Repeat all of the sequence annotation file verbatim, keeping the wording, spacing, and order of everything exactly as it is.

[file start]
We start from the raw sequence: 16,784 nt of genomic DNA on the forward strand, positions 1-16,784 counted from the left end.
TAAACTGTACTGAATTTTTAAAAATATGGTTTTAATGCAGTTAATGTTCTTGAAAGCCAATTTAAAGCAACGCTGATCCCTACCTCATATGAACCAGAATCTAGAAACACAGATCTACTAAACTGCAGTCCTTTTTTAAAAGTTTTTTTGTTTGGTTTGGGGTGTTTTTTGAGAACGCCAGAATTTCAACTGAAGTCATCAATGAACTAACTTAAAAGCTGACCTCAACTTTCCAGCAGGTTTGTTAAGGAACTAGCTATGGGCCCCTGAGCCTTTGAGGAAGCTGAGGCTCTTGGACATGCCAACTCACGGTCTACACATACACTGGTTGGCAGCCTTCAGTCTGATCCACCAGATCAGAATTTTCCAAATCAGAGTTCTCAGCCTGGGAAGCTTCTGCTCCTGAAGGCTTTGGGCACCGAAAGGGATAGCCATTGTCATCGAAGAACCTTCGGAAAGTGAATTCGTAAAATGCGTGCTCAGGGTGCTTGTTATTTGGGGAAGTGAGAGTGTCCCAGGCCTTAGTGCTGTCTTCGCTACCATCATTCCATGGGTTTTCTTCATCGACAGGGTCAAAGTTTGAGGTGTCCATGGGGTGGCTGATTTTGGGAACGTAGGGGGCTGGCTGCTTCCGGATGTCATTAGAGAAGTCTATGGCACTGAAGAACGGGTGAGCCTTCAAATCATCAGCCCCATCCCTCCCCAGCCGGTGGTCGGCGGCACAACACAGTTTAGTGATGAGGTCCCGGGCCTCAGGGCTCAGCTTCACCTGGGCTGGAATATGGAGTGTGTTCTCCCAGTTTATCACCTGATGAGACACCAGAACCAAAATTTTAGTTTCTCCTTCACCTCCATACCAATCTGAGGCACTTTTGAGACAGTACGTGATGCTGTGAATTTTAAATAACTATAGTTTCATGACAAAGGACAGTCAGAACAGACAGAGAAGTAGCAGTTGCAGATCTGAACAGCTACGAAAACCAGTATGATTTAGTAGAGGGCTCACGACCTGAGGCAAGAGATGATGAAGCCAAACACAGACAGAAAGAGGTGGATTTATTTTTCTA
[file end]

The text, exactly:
We start from the raw sequence: 16,784 nt of genomic DNA on the forward strand, positions 1-16,784 counted from the left end.
TAAACTGTACTGAATTTTTAAAAATATGGTTTTAATGCAGTTAATGTTCTTGAAAGCCAATTTAAAGCAACGCTGATCCCTACCTCATATGAACCAGAATCTAGAAACACAGATCTACTAAACTGCAGTCCTTTTTTAAAAGTTTTTTTGTTTGGTTTGGGGTGTTTTTTGAGAACGCCAGAATTTCAACTGAAGTCATCAATGAACTAACTTAAAAGCTGACCTCAACTTTCCAGCAGGTTTGTTAAGGAACTAGCTATGGGCCCCTGAGCCTTTGAGGAAGCTGAGGCTCTTGGACATGCCAACTCACGGTCTACACATACACTGGTTGGCAGCCTTCAGTCTGATCCACCAGATCAGAATTTTCCAAATCAGAGTTCTCAGCCTGGGAAGCTTCTGCTCCTGAAGGCTTTGGGCACCGAAAGGGATAGCCATTGTCATCGAAGAACCTTCGGAAAGTGAATTCGTAAAATGCGTGCTCAGGGTGCTTGTTATTTGGGGAAGTGAGAGTGTCCCAGGCCTTAGTGCTGTCTTCGCTACCATCATTCCATGGGTTTTCTTCATCGACAGGGTCAAAGTTTGAGGTGTCCATGGGGTGGCTGATTTTGGGAACGTAGGGGGCTGGCTGCTTCCGGATGTCATTAGAGAAGTCTATGGCACTGAAGAACGGGTGAGCCTTCAAATCATCAGCCCCATCCCTCCCCAGCCGGTGGTCGGCGGCACAACACAGTTTAGTGATGAGGTCCCGGGCCTCAGGGCTCAGCTTCACCTGGGCTGGAATATGGAGTGTGTTCTCCCAGTTTATCACCTGATGAGACACCAGAACCAAAATTTTAGTTTCTCCTTCACCTCCATACCAATCTGAGGCACTTTTGAGACAGTACGTGATGCTGTGAATTTTAAATAACTATAGTTTCATGACAAAGGACAGTCAGAACAGACAGAGAAGTAGCAGTTGCAGATCTGAACAGCTACGAAAACCAGTATGATTTAGTAGAGGGCTCACGACCTGAGGCAAGAGATGATGAAGCCAAACACAGACAGAAAGAGGTGGATTTATTTTTCTA